Identification of single-site gold catalysis in acetylene hydrochlorination
journal contributionposted on 30.05.2018 by Grazia Malta, Simon Kondrat, Simon J. Freakley, Catherine J. Davies, Li Lu, Simon R. Dawson, Adam Thetford, Emma K. Gibson, David J. Morgan, Wilm Jones, Peter P. Wells, Peter Johnston, C. Richard A. Catlow, Christopher J. Kiely, Graham J. Hutchings
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There remains considerable debate over the active form of gold under operating conditions of a recently validated gold catalyst for acetylene hydrochlorination.We have performed an in situ x-ray absorption fine structure study of gold/carbon (Au/C) catalysts under acetylene hydrochlorination reaction conditions and show that highly active catalysts comprise single-site cationic Au entities whose activity correlates with the ratio of Au(I):Au(III) present. We demonstrate that these Au/C catalysts are supported analogs of single-site homogeneous Au catalysts and propose a mechanism, supported by computational modeling, based on a redox couple of Au(I)-Au(III) species.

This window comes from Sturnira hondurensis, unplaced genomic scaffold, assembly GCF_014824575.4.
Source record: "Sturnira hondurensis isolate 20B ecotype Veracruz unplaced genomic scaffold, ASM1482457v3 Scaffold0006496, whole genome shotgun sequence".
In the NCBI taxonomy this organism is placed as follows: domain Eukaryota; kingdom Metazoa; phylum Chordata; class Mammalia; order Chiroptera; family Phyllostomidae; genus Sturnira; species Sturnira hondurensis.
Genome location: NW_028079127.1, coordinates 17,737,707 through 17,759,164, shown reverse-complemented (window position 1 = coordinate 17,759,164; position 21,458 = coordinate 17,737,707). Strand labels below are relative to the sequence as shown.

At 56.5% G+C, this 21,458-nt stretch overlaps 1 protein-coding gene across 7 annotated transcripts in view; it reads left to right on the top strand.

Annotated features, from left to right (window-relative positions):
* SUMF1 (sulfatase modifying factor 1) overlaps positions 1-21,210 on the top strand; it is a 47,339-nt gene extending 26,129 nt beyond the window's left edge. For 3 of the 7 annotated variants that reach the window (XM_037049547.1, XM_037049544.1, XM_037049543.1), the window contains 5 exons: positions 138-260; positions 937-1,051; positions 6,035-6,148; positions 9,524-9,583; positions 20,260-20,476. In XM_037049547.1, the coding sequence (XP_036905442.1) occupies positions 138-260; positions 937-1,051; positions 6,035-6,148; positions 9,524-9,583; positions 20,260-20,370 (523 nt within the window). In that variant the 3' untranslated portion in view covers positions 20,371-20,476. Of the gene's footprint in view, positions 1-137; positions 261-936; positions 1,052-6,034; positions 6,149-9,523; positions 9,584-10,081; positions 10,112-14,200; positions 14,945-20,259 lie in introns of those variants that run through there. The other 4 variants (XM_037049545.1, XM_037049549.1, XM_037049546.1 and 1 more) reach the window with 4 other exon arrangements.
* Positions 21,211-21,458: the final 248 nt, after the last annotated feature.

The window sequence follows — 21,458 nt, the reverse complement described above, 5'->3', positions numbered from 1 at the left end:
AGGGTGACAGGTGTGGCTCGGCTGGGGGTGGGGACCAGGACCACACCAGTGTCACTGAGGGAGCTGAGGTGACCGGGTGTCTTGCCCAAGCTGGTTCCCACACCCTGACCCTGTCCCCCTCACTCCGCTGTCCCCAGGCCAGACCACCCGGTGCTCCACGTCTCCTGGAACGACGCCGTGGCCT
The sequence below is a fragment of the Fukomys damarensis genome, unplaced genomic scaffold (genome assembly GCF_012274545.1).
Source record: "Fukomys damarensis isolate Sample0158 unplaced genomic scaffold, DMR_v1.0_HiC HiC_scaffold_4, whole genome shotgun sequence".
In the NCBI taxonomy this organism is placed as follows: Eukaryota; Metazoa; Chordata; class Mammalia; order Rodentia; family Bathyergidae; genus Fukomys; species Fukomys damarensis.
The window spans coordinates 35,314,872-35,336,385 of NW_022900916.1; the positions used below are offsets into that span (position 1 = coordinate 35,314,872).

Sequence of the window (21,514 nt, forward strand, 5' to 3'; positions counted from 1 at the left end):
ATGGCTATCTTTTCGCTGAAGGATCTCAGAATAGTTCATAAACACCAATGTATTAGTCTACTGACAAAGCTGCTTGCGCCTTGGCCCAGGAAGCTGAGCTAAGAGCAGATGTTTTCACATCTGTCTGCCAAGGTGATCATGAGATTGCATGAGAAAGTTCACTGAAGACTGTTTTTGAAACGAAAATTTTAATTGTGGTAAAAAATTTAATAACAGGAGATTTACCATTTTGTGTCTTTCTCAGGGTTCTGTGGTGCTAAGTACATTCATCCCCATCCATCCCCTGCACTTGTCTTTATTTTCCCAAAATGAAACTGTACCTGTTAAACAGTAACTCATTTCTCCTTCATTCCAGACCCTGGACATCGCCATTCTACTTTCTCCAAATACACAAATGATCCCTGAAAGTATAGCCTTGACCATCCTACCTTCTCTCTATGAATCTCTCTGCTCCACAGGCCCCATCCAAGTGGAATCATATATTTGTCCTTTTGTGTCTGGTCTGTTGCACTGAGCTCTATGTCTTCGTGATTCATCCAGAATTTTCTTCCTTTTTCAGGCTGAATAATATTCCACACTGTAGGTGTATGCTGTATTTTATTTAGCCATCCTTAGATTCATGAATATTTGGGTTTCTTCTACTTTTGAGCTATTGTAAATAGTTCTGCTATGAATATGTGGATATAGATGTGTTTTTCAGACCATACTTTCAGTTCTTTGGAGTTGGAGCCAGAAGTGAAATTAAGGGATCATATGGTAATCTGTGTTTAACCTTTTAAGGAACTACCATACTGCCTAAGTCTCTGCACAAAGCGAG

We acknowledge Cardiff University for support as part of the MAXNET Energy Consortium. We also thank R. Schloegl for helpful discussions. UK Catalysis Hub is thanked for resources and support provided through our membership of the UK Catalysis Hub Consortium and funded by the Engineering and Physical Sciences Research Council (EPSRC) (grants EP/K014706/1, EP/K014668/1, EP/K014854/1EP/K014714/1, and EP/M013219/1). We used the B18 beamline at the Diamond Light Source (allocation numbers SP10306, SP11398, and SP15214) with the help of D. Gianolio and G. Cibin. C.J.K. acknowledges funding from the National Science Foundation Major Research Instrumentation program (GR no. MRI/DMR-1040229). We thank Johnson Matthey for their contribution to and funding of this work. Calculations were performed through our membership of the UK’s High-End Computing (HEC) Materials Chemistry Consortium, which is funded by EPSRC (EP/L000202); this work used the Advanced Research Computing High-End Resource (ARCHER) UK National Supercomputing Service (www.archer.ac.uk). Local high performance computing (HPC) services at University College London (UCL) were used on the Grace computer.